Mitchell G. Bard states that Hitler received congratulation telegrams from all corners of the Arab world when he introduced the Nuremberg racial laws in 1935. Is this true apart from the source provided as "A History of Israel: From the Rise of Zionism to Our Time page 196 by Howard Sachar"?

When Hitler introduced the Nuremberg racial laws in 1935, he received telegrams of congratulation from all corners of the Arab world. Source: Chapter 11: Treatment of Jews in the Arab World

  • I can't answer this definitely, but I don't understand what "all corners of the Arab world" means. The Sachar book exists, but I'm not given a whole lot of confidence that the citation on that website is a link that leads you to a book about the movie "It's a Wonderful Life": amazon.com/exec/obidos/ISBN=067944632X/theamericanisraeA.
    – rougon
    Commented Mar 6, 2017 at 14:05
  • I could see the same quote here in the book but not its original source-books.google.co.in/…. Commented Mar 6, 2017 at 14:45

1 Answer 1


Yes. The wikipedia page of Antisemitism in the Arab world quotes Bernard Lewis's book Semites and Anti-Semites: An Inquiry into Conflict and Prejudice as saying:

After the promulgation of the Nuremberg Laws, Hitler received telegrams of congratulation from all over the Arab and Muslim world, especially from Morocco and Palestine, where the Nazi propaganda had been most active.... Before long political parties of the Nazi and Fascist type began to appear, complete with paramilitary youth organizations, colored shirts, strict discipline and more or less charismatic leaders.

  • 6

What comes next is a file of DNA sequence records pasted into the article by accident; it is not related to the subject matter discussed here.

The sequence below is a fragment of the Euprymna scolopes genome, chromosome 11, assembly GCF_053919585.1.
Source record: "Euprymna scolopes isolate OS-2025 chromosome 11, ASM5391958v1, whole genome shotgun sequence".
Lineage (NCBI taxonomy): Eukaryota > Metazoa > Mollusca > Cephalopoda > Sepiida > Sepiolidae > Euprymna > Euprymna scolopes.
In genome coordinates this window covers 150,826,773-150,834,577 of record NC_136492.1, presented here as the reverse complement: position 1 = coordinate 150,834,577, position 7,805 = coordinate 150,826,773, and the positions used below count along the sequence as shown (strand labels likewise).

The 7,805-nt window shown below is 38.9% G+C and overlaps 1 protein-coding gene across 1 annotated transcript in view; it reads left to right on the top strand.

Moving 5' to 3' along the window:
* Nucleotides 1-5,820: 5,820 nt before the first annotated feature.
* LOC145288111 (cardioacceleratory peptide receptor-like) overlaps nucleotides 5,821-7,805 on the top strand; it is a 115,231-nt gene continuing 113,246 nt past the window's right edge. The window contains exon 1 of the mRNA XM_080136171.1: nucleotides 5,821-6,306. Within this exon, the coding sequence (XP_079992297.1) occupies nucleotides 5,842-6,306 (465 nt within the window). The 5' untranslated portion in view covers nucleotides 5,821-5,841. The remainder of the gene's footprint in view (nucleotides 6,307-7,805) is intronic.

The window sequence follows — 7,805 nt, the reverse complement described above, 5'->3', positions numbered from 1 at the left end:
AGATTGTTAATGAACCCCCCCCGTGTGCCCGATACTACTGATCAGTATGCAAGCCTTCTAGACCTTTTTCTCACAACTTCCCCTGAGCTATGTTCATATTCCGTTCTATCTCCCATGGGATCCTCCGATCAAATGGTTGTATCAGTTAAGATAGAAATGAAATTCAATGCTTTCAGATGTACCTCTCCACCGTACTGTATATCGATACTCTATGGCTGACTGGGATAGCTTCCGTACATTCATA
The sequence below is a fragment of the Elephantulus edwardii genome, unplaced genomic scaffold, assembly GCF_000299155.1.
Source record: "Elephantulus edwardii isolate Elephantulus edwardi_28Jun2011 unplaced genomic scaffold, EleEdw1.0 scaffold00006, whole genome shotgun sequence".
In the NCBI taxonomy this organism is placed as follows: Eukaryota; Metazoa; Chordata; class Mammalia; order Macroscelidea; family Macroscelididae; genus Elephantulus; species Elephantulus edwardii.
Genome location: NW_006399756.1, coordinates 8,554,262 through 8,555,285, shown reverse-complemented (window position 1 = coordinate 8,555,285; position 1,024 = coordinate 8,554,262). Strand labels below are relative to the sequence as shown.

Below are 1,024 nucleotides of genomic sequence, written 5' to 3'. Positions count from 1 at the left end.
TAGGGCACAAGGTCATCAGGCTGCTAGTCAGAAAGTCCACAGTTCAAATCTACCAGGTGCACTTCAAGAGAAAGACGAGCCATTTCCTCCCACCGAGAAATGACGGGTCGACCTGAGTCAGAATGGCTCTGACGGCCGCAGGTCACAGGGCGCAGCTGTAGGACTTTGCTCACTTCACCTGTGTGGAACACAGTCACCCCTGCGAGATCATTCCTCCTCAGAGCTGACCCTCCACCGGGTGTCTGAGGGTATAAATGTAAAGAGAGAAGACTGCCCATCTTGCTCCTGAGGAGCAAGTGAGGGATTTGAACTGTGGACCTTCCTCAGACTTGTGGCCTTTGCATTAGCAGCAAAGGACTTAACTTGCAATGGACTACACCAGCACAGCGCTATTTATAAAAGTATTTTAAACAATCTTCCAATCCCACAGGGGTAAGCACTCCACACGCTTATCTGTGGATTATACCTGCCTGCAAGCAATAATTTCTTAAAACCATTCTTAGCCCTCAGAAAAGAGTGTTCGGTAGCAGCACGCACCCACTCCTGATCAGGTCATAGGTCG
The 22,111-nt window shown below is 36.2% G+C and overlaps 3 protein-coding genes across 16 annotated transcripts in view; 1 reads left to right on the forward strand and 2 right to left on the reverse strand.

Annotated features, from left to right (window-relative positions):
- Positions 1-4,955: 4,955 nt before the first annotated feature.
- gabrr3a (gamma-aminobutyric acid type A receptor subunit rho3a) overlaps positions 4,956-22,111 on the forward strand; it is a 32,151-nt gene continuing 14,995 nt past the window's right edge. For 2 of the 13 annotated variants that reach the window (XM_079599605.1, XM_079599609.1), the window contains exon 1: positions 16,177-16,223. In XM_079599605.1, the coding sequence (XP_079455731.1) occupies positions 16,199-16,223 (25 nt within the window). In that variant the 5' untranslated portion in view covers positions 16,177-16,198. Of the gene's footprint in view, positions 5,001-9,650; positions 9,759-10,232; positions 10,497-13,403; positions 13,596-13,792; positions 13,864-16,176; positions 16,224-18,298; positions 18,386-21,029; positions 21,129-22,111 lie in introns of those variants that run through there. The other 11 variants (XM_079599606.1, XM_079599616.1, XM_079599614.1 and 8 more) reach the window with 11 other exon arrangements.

This is a poor answer. Following the Lewis book, I find no citation for the claim. Second, Lewis's book has been reviewed negatively for its lack of objectivity. See this LA Times review, where the reviewer notes that Lewis is "using scholarly references to buttress partisan assertions." articles.latimes.com/1986-10-26/books/bk-7499_1_bernard-lewis If that many telegrams existed, I would think there should be much more solid historical evidence. As it is, the evidence offered for the answer is a possibly biased book that does not cite a source for its claim.
    – rougon
    Commented Mar 6, 2017 at 14:59
  • @MohammadSakibArifin Just search for 'telegrams' and you find it on page 148
    – user22865
    Commented Mar 6, 2017 at 15:11
  • 1
    @JanDoggen-You have beaten me to that-books.google.com.bd/…. Commented Mar 6, 2017 at 15:13
  • 5
    @pericles316 It's not that the quote doesn't appear but that the quote doesn't have a source. Lewis's book is stating a fact without offering evidence.
    – rougon
    Commented Mar 6, 2017 at 15:23
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    The wording of the quoted passage seems odd to me. It almost sounds like he received telegrams from Palestine and Morocco, and that's being depicted as from "all over the Arab and Muslim world." How do you "especially" receive a congratulatory telegram? Seems like a binary proposition. Interesting that no other nations are named, nor is a number given to give the scope of the wave of incoming telegrams. Just my impression. Commented Mar 6, 2017 at 17:20

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